Opinions & Editorials

The MLB must acknowledge domestic violence

Jack Dunn is a senior sports management major. He is a Campus News Editor for the Newswire from Wilmette, Ill.

On Oct. 30, the Houston Astros were defeated by the Washington Nationals in Game 7 of the World Series. While D.C. will celebrate its first World Series in 95 years, the Astros will be heading into the offseason with a lot of questions about what could have been done to prevent losing all four games at home.

But perhaps the organization should consider using its time to reflect on how it handled the aftermath of Assistant General Manager Brandon Taubman’s comments toward a group of three female reporters.

If you are not familiar with what happened, Taubman shouted “Thank God we got (Roberto) Osuna! I’m so f——- glad we got Osuna” six times in the direction of the three women, one of whom was wearing a purple domestic violence awareness bracelet.

Osuna was suspended for 75 games on May 8 2018, for violating Major League Baseball’s Joint Domestic Violence, Sexual Assault and Child Abuse policy. Osuna was arrested on suspicion of assaulting the mother of his 3-year-old child.  He did not appeal the suspension.

Taubman’s comments strike me deeply. He was clearly targeting these women because one of them was wearing that awareness bracelet. Osuna, at that moment, did not deserve the praise that he was being given. The Astros were up 4-2 going into the top of the ninth inning when Osuna eventually gave up a two run home run to the Yankees, allowing them to tie the game. He was bailed out by his teammates in the bottom of the ninth, but it’s not exactly a performance that deserved that kind of praise.

While Osuna’s actions could merit an opinion piece all its own, I would rather look at how the Astros responded to this situation. After Sports Illustrated writer Stephanie Apstein wrote about the scene that she had witnessed, the Astros’ immediate response was to call into question the accuracy of her reporting. The team accused Sports Illustrated of “attempting to fabricate a story where one does not exist.” After the account was backed up by not only the publication, but also other sportswriters from other outlets, the Astros had to back track. They eventually came out with another statement saying they had gotten it wrong from the start, fired Taubman and had owner Jim Crane write to Apstein personally apologizing and retracting the first statement.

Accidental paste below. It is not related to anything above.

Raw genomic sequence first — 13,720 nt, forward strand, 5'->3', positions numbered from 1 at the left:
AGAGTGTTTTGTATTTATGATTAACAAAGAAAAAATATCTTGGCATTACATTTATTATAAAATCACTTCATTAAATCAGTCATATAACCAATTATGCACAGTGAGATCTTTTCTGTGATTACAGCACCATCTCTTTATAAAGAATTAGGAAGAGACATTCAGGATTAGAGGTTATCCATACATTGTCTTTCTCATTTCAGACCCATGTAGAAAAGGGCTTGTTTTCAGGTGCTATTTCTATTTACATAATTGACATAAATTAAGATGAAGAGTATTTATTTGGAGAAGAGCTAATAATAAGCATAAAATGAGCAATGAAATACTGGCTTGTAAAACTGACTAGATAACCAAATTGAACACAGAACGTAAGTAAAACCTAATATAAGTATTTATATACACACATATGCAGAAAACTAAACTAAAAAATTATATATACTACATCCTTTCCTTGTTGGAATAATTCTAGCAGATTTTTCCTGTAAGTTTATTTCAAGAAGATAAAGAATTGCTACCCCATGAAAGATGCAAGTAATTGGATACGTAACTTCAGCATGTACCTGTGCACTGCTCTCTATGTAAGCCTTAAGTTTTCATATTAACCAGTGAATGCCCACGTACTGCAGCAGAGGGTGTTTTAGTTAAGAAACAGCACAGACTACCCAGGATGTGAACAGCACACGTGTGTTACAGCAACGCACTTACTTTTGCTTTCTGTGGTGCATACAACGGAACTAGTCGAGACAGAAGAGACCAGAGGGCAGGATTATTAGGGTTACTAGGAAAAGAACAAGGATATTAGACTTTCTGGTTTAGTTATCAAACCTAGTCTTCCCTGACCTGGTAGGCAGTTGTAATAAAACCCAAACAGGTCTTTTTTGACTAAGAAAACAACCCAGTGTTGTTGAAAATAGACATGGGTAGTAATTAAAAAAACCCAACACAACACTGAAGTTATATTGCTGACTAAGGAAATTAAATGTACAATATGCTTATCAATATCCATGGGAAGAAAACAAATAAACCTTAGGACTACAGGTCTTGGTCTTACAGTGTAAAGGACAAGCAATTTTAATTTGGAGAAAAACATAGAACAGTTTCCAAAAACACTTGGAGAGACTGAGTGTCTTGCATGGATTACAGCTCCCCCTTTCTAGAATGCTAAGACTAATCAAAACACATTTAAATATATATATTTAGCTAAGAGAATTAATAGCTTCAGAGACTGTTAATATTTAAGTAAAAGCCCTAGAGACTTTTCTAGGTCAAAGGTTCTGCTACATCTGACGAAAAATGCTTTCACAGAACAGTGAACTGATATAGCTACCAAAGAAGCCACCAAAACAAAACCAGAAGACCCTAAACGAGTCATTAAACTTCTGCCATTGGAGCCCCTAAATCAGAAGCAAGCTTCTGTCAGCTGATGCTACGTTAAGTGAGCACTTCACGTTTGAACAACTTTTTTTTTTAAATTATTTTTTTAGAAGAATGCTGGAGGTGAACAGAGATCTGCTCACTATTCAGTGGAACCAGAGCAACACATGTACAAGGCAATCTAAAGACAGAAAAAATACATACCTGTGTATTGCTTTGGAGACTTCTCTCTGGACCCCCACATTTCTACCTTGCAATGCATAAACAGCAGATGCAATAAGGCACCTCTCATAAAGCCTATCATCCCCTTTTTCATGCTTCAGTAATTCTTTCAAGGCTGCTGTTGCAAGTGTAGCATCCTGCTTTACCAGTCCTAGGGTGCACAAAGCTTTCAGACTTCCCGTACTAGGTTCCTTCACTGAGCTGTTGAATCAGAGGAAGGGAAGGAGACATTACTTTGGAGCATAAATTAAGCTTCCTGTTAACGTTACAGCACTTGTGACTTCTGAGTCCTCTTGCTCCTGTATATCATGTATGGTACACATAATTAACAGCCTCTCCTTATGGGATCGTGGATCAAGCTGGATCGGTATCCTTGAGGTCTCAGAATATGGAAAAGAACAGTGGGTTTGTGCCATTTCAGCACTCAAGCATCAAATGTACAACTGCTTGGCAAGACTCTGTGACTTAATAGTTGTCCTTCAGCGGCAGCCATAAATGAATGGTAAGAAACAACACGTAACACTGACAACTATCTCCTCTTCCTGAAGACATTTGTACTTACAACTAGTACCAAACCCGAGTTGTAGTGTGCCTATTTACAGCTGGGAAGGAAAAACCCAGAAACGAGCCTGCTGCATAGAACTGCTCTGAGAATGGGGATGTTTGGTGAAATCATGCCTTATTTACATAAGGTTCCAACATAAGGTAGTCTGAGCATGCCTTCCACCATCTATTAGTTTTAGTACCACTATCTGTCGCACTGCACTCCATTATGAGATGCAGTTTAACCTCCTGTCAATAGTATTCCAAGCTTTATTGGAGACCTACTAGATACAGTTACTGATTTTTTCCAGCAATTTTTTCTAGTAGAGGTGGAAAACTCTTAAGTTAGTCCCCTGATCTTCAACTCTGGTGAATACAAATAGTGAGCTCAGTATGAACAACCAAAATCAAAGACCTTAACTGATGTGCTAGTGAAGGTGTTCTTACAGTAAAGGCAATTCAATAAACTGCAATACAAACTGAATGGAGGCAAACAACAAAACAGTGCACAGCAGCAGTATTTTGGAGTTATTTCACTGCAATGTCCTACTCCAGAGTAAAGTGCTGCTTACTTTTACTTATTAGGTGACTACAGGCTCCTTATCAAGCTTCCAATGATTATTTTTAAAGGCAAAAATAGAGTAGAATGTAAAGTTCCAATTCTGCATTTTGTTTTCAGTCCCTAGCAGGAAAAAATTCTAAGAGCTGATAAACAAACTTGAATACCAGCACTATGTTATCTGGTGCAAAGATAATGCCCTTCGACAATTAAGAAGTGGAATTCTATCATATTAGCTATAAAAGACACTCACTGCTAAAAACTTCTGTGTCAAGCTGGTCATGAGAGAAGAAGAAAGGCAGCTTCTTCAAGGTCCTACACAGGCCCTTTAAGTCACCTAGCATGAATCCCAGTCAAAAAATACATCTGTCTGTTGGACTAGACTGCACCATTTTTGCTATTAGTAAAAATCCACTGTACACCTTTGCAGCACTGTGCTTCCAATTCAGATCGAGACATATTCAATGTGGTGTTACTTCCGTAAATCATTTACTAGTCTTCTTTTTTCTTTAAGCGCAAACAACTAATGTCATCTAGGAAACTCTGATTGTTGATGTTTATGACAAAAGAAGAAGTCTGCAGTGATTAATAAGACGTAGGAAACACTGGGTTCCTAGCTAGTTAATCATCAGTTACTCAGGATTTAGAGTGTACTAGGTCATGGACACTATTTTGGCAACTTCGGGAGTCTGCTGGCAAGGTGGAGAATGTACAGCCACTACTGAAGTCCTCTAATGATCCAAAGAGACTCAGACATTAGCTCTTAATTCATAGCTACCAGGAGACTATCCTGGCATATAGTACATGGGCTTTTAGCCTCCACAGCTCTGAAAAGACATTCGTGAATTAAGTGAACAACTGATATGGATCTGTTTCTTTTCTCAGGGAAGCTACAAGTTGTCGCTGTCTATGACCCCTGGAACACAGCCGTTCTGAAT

I personally don’t think this is good enough. I think this is something teams have gotten wrong ever since the Ray Rice situation in 2014. They just don’t do a good enough job of addressing the fact that there is a problem in sports surrounding domestic violence. At the very least, they don’t seem to conceive that there is even a slight possibility that a member of their organization could do this. And it always comes back to bite them when it matters.

Teams need to start getting it right on the first try. Acknowledge the account of what their members are being accused of and take it seriously. They do not need to agree to it as a fact. They should just take the matter seriously and not immediately defend the actions of the accused. Even if it turns out that the situation turns out to be nothing, teams should still take the time to address the overall issue of domestic violence in the league instead of acting like it couldn’t possibly happen again.

Teams seem to care more about a player’s on-field production than what he does off the field. It seems to me that the policy agreed upon in 2015 to act as a deterrent has not had the effect that the MLB hoped it would. The suspensions have never been harder or more frequent than now, yet we still see players engage in acts of domestic violence. Teams are willing to look past these incidents as long as the players get on the field results.

Perhaps it’s ironic, then, that the two pitchers who faced each other in that fateful Game 7 were two players who had served domestic violence suspensions. While Osuna gave the Yankees a chance at a comeback on his side of the ball, it was Aroldis Chapman (who served his own 30-game suspension in 2016 for violating the same policy as Osuna) who gave up the walk-off home run to the Astros. Perhaps this lack of results will have teams reconsider putting themselves in difficult situations when taking on these players.

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